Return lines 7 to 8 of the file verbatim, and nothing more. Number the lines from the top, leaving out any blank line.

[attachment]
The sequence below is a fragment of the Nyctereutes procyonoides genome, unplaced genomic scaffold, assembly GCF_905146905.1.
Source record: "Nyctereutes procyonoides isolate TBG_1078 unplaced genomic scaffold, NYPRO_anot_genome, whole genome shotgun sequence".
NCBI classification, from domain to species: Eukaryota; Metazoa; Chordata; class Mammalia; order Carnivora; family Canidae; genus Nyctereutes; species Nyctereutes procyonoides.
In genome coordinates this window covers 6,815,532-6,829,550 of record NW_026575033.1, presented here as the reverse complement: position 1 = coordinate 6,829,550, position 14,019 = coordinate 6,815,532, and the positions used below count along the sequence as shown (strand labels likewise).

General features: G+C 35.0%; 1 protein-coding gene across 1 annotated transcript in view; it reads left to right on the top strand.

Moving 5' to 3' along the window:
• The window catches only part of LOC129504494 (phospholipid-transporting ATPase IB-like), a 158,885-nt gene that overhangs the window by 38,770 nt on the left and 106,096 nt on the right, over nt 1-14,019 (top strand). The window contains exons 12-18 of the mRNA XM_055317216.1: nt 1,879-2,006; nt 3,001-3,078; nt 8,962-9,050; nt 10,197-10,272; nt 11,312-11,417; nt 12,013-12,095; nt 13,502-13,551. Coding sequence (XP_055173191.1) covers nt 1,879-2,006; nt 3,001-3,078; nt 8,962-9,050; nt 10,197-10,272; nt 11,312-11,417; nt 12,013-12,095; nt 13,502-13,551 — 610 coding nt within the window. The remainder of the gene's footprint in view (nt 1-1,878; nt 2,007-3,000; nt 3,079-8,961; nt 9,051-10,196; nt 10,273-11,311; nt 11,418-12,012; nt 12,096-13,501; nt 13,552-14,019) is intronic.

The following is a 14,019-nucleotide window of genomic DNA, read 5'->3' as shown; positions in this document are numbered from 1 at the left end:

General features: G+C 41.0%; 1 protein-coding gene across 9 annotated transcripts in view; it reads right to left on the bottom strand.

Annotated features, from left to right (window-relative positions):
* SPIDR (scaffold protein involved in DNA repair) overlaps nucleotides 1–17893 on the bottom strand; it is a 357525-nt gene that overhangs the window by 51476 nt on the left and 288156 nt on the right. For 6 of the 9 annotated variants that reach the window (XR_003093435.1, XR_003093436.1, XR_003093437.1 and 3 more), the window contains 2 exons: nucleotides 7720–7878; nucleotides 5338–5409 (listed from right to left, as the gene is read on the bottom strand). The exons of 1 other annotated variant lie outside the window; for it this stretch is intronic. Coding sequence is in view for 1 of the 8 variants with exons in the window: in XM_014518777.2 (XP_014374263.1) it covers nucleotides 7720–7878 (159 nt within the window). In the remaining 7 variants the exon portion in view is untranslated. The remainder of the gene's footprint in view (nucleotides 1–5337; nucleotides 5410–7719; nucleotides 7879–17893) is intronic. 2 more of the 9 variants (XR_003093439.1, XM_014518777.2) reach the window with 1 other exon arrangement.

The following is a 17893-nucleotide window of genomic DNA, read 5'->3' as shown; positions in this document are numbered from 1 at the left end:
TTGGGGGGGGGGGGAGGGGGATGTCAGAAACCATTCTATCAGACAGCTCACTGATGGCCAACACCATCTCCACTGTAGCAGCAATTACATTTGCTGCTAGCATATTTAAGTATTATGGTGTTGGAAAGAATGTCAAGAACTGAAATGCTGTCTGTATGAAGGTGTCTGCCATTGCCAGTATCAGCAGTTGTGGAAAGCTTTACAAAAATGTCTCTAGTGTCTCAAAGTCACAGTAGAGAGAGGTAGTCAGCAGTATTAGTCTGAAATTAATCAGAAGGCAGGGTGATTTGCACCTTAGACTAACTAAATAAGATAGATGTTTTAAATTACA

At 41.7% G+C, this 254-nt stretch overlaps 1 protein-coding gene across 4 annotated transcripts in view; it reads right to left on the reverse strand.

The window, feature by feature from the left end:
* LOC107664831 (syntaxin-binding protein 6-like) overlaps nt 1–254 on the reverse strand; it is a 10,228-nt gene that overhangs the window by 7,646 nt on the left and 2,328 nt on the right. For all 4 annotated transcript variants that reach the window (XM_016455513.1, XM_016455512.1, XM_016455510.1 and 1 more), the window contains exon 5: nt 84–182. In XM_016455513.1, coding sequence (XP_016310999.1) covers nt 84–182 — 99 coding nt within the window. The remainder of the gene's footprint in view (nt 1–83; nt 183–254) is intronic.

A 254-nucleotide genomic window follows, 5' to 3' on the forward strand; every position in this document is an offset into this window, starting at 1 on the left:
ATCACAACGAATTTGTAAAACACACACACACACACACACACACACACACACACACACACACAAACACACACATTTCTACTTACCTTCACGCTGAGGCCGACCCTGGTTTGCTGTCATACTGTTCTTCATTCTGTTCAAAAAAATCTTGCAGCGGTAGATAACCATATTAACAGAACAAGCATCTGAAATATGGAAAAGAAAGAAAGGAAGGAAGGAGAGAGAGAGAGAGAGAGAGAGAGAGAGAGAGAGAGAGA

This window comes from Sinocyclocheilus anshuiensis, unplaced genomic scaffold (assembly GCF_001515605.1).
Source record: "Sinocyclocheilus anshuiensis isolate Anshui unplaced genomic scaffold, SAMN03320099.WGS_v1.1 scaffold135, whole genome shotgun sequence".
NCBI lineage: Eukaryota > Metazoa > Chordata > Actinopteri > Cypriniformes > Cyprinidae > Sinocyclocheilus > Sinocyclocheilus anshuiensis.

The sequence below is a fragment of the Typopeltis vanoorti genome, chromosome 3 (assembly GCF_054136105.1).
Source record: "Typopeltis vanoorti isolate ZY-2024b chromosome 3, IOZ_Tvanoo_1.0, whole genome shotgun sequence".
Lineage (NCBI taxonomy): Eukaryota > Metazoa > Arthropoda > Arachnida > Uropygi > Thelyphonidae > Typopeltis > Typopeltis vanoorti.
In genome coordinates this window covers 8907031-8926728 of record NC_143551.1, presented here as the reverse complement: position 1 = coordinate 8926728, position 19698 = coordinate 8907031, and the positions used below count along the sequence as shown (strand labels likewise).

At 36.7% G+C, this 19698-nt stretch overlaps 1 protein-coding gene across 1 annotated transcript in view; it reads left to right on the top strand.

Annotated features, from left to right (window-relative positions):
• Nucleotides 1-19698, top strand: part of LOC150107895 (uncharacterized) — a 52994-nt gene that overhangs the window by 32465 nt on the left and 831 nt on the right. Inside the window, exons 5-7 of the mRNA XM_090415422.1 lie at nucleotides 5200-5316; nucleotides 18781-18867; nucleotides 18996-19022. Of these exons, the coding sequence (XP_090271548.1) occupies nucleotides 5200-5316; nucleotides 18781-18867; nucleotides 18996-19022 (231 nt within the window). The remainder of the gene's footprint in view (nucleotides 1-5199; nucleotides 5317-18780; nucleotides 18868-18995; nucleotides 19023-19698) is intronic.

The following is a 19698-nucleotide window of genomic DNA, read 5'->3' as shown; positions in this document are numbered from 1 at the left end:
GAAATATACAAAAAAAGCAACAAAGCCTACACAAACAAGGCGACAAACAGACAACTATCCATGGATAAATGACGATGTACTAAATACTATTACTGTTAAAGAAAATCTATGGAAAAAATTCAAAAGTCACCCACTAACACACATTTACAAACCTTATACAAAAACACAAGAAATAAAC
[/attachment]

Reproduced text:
• The window catches only part of LOC129504494 (phospholipid-transporting ATPase IB-like), a 158,885-nt gene that overhangs the window by 38,770 nt on the left and 106,096 nt on the right, over nt 1-14,019 (top strand). The window contains exons 12-18 of the mRNA XM_055317216.1: nt 1,879-2,006; nt 3,001-3,078; nt 8,962-9,050; nt 10,197-10,272; nt 11,312-11,417; nt 12,013-12,095; nt 13,502-13,551. Coding sequence (XP_055173191.1) covers nt 1,879-2,006; nt 3,001-3,078; nt 8,962-9,050; nt 10,197-10,272; nt 11,312-11,417; nt 12,013-12,095; nt 13,502-13,551 — 610 coding nt within the window. The remainder of the gene's footprint in view (nt 1-1,878; nt 2,007-3,000; nt 3,079-8,961; nt 9,051-10,196; nt 10,273-11,311; nt 11,418-12,012; nt 12,096-13,501; nt 13,552-14,019) is intronic.

The following is a 14,019-nucleotide window of genomic DNA, read 5'->3' as shown; positions in this document are numbered from 1 at the left end: